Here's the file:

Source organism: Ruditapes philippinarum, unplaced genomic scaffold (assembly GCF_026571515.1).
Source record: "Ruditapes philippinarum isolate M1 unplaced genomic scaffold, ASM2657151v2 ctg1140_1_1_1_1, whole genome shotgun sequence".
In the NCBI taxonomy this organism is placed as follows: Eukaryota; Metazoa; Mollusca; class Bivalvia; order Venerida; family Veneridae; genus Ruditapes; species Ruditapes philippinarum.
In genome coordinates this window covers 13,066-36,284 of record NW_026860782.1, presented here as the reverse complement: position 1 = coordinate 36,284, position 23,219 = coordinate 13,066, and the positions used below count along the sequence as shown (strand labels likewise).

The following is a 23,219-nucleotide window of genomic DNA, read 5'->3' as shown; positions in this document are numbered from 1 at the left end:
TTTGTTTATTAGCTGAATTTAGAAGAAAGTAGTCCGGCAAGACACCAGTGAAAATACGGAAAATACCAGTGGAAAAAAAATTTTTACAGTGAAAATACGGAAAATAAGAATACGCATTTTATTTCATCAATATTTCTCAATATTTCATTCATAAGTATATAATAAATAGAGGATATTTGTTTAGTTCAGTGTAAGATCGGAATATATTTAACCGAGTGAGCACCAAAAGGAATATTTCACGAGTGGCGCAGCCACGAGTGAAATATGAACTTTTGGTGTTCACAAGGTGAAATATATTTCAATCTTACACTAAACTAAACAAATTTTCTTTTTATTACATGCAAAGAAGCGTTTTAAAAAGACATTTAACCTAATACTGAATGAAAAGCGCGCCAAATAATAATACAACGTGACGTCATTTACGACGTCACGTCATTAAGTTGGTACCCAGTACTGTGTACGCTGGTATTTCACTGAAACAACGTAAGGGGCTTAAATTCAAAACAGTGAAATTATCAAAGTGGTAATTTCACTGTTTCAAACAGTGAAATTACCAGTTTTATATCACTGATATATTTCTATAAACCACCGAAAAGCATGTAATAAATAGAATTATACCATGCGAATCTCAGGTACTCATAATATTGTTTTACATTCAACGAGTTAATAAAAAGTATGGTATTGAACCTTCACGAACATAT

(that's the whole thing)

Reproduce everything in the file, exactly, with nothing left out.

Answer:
Source organism: Ruditapes philippinarum, unplaced genomic scaffold (assembly GCF_026571515.1).
Source record: "Ruditapes philippinarum isolate M1 unplaced genomic scaffold, ASM2657151v2 ctg1140_1_1_1_1, whole genome shotgun sequence".
In the NCBI taxonomy this organism is placed as follows: Eukaryota; Metazoa; Mollusca; class Bivalvia; order Venerida; family Veneridae; genus Ruditapes; species Ruditapes philippinarum.
In genome coordinates this window covers 13,066-36,284 of record NW_026860782.1, presented here as the reverse complement: position 1 = coordinate 36,284, position 23,219 = coordinate 13,066, and the positions used below count along the sequence as shown (strand labels likewise).

The following is a 23,219-nucleotide window of genomic DNA, read 5'->3' as shown; positions in this document are numbered from 1 at the left end:
TTTGTTTATTAGCTGAATTTAGAAGAAAGTAGTCCGGCAAGACACCAGTGAAAATACGGAAAATACCAGTGGAAAAAAAATTTTTACAGTGAAAATACGGAAAATAAGAATACGCATTTTATTTCATCAATATTTCTCAATATTTCATTCATAAGTATATAATAAATAGAGGATATTTGTTTAGTTCAGTGTAAGATCGGAATATATTTAACCGAGTGAGCACCAAAAGGAATATTTCACGAGTGGCGCAGCCACGAGTGAAATATGAACTTTTGGTGTTCACAAGGTGAAATATATTTCAATCTTACACTAAACTAAACAAATTTTCTTTTTATTACATGCAAAGAAGCGTTTTAAAAAGACATTTAACCTAATACTGAATGAAAAGCGCGCCAAATAATAATACAACGTGACGTCATTTACGACGTCACGTCATTAAGTTGGTACCCAGTACTGTGTACGCTGGTATTTCACTGAAACAACGTAAGGGGCTTAAATTCAAAACAGTGAAATTATCAAAGTGGTAATTTCACTGTTTCAAACAGTGAAATTACCAGTTTTATATCACTGATATATTTCTATAAACCACCGAAAAGCATGTAATAAATAGAATTATACCATGCGAATCTCAGGTACTCATAATATTGTTTTACATTCAACGAGTTAATAAAAAGTATGGTATTGAACCTTCACGAACATAT